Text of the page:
Also crucial to the digital mammography decision is evaluating the facility's existing PACS, or investigating PACS options if no system is in place. Having a powerful PACS that can handle multiple modalities and workstations is key to the success of the transition to digital mammography, according to Gerald Kolb, chief development officer for Solis Women's Health, headquartered in Austin, TX.
Solis currently owns five breast imaging centers in the Dallas-Ft. Worth metropolitan area, is opening two more this month, and is actively acquiring another two. Solis facilities are in the process of converting to digital mammography via computed radiography (CR), installing 17 acquisition/image processing units, together with eight workstations, and all the associated infrastructure, including a fully integrated information management system; they perform more than 85,000 mammography exams per year.
"The fact is you have to be able to work flexibly, with all vendors and modalities," Kolb said. "We want to be prepared in the future to move images around between centers, and to access offsite images -- radiologists want to pull down images that are on other PACS at hospitals and other facilities -- so we've put together a PACS infrastructure that can allow us to be extremely flexible."
The more pixels, the more storage and bandwidth are necessary, and facilities can expect each unit to produce 1 to 3 terabytes of information per year. Hiring a PACS administrator (and deciding whether that person is clinically or technologically based) can be helpful as well, according to HC Pro. Kolb brought all the vendors and staff involved in the transition into weekly meetings to decrease the chance of miscommunication.
The experience at Solis brings up a good point -- facilities going digital also now have a choice of technologies, a choice that didn't exist before 2006, when the U.S. Food and Drug Administration approved the first digital mammography system based on CR. The technology enables facilities to go digital with their existing mammography equipment (although they would need to install a CR reader if they didn't already have one).
Choosing between flat-panel DR or storage-phosphor CR depends on a number of factors, including the size of the facility, its patient load, whether it has more up-front capital or less, and the age of its existing equipment, according to Rush. For a facility already invested in CR, or with a smaller patient volume and fewer opportunities to boost referrals, CR makes sense, especially since the CR mammography readers can also do general x-ray exams.
Finally, before making any decisions, schedule a number of site visits, according to Rush.
"Once you choose a vendor, insist on going on site visits," she said. "For a smooth transition, it's important that all those involved in supporting, implementing, and using the new digital system fully understand the impact of the changeover."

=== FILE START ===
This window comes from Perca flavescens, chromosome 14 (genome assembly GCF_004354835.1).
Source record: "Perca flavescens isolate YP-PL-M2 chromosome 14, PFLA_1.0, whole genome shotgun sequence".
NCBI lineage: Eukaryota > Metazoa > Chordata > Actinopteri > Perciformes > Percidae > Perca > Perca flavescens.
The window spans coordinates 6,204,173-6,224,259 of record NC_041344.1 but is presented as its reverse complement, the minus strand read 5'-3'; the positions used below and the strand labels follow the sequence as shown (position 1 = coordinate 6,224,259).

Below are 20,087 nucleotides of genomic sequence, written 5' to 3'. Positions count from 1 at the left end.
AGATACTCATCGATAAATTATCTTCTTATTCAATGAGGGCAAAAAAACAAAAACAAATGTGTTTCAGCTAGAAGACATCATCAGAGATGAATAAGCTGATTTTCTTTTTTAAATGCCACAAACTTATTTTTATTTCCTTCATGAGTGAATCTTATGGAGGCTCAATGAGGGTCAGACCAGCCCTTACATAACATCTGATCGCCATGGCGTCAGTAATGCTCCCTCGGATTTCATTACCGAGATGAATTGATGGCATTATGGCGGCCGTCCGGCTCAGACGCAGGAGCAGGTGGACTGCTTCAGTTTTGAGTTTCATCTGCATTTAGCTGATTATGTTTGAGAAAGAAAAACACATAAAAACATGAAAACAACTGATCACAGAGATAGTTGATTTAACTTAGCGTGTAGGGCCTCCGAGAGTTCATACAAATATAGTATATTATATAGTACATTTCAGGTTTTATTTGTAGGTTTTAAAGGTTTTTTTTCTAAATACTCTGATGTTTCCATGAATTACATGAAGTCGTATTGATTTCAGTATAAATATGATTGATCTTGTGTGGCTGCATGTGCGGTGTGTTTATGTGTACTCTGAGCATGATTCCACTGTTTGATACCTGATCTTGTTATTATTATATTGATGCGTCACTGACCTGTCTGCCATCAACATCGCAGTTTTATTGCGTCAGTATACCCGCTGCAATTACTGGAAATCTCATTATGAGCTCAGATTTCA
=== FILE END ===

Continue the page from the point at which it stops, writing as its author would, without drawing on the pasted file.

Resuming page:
The IT side of digital mammography
BreastScreen Waitemata Northland (BSWN) in New Zealand was established in February 2006 and serves a population of 93,000, performing about 24,500 exams annually. The two main sites in Takapuna, Auckland, and in Whangarei are both fully digital; a third digital site is planned to open in July of this year. Since the two sites were new, there was no transition from analog to digital. Instead, the focus was on analyzing the cost benefits between the two modalities, according to Andrew Cave, business project manager. BSWN was able to offset costs such as building in a film processor against the cost of setting up a digital site.
"Teleradiology was a key consideration," Cave said. "Our two digital sites are 250 kilometers apart, and the northern site has only two radiologists. One of our clinical requirements is that no two radiologists should consistently perform blind reads against each other. Digital mammography allowed us to meet this requirement without having the double handling involved with loading a viewer at one site for the first read, pulling the files down, transferring them, and then reloading another viewer for the second read."
BSWN is operated as part of the Waitemata District Health Board, and because of this, existing PACS and RIS networks were in place at the time the two digital mammography breast imaging sites were established. But these existing systems were inadequate to support the specific requirements of digital mammography.
In New Zealand, all mammograms performed under the national breast screening program (BreastScreen Aotearoa) are read independently by two radiologists, with discordant opinions resolved by a third read, consensus, or arbitration. To ensure that this requirement was adequately met, BSWN built in additional functionality into its breast screening information system and installed a dedicated PACS for breast imaging. To cope with the extra storage demands, BSWN uses a dedicated archive with setup costs split among the cardiology, radiology, and breast screening departments.